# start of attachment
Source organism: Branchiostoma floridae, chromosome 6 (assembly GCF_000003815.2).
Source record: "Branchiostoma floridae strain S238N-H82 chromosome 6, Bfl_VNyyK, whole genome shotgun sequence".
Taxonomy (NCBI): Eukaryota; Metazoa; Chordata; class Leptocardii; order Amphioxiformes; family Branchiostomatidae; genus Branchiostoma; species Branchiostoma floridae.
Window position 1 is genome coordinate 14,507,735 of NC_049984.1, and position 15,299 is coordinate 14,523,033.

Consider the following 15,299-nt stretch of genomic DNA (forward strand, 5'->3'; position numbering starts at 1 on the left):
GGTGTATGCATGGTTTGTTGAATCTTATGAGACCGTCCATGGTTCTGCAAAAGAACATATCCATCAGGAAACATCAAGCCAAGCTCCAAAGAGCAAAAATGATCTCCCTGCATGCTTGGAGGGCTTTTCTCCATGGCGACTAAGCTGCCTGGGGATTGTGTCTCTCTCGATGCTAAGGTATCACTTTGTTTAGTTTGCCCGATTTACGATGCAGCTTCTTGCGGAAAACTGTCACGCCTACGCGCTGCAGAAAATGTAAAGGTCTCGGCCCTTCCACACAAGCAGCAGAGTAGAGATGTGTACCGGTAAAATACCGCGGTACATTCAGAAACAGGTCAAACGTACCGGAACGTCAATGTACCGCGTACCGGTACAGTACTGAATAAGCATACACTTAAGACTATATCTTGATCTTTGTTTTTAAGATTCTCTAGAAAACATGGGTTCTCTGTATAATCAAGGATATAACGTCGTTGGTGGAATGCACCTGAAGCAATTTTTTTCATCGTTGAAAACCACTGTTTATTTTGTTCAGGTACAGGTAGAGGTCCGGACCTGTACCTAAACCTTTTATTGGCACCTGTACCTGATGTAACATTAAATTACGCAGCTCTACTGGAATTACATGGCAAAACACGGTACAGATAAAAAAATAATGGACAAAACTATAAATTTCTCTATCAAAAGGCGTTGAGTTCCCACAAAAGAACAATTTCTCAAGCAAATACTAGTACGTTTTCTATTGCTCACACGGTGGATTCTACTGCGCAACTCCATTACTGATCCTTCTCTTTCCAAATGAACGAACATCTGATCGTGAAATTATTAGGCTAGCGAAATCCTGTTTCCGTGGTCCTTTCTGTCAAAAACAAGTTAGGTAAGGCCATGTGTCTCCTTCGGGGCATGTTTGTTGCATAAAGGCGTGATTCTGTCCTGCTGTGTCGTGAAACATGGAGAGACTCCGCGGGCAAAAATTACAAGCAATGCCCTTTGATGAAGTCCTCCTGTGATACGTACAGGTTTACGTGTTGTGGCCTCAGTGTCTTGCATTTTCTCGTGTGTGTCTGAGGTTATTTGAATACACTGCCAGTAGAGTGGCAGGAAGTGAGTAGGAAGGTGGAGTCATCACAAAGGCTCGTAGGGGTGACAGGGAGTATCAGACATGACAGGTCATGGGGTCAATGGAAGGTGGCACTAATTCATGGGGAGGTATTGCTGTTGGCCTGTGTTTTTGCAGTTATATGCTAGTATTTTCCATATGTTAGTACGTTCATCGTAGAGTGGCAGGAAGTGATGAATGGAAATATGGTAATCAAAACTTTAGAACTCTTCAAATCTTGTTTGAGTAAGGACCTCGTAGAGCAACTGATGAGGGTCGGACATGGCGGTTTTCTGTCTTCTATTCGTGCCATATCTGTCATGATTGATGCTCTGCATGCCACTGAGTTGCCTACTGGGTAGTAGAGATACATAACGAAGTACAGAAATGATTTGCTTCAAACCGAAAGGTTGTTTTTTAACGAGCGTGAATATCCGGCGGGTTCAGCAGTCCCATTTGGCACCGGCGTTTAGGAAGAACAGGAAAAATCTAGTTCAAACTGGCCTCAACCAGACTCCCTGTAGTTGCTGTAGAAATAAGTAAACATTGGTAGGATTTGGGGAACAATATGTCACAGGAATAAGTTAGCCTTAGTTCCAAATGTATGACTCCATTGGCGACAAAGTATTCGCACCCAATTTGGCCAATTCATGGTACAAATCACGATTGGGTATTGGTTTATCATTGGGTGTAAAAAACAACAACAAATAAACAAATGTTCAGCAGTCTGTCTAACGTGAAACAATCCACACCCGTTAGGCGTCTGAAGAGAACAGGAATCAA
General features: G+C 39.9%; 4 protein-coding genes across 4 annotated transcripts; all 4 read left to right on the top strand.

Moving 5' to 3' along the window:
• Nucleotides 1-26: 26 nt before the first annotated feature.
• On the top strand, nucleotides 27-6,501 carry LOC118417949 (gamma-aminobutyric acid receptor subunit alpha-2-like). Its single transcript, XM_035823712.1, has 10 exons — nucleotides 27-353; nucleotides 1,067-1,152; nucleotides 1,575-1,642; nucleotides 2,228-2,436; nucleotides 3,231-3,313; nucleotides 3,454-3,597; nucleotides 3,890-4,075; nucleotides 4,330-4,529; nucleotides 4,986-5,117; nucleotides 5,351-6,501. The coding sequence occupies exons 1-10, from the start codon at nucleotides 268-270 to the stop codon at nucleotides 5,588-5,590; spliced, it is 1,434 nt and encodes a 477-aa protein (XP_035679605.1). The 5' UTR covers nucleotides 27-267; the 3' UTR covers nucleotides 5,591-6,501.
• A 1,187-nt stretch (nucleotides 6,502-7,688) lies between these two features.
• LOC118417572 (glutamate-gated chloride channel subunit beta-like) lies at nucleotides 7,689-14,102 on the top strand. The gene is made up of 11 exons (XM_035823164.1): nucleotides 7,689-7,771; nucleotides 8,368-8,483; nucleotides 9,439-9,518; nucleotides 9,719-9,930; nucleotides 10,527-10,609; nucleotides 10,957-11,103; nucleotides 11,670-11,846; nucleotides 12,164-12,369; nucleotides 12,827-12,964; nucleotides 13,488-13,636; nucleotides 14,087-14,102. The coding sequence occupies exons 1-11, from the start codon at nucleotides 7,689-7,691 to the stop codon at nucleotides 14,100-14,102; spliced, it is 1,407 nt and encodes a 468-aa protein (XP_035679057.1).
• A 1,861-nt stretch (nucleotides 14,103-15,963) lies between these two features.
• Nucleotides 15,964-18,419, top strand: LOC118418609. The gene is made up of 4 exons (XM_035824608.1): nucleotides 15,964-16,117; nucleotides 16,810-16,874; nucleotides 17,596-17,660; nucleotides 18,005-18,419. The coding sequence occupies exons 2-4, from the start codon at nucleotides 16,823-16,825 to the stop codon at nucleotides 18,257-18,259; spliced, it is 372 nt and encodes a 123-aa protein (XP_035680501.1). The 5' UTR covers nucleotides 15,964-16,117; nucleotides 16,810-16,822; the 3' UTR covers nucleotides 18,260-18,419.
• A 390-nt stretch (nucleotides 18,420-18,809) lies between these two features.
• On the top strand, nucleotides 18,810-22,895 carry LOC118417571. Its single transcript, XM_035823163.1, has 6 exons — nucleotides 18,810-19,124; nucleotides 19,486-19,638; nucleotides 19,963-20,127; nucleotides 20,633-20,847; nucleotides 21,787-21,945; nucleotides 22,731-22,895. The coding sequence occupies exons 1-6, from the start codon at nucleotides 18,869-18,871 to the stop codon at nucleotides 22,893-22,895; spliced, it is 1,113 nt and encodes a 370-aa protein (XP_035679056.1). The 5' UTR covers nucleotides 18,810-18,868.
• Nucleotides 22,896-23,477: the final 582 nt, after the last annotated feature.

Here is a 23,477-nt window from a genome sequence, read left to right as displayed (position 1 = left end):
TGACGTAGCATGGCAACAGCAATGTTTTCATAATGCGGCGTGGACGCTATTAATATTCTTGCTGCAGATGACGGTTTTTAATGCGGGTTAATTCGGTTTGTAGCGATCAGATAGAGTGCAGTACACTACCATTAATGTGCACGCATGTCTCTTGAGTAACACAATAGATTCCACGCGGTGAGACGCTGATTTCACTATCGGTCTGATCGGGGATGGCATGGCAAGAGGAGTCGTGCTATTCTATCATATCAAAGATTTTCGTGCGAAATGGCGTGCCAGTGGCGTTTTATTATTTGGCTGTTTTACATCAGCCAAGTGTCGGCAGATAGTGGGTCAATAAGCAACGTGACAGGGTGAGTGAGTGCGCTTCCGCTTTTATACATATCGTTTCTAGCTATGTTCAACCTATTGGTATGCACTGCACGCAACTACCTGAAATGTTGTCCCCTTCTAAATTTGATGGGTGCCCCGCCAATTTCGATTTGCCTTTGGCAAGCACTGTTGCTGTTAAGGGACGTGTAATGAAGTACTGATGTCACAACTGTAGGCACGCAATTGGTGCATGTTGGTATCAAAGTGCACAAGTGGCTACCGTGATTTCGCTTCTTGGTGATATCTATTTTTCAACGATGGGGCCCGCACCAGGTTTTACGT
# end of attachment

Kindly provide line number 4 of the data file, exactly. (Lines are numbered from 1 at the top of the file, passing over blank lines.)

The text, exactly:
Window position 1 is genome coordinate 14,507,735 of NC_049984.1, and position 15,299 is coordinate 14,523,033.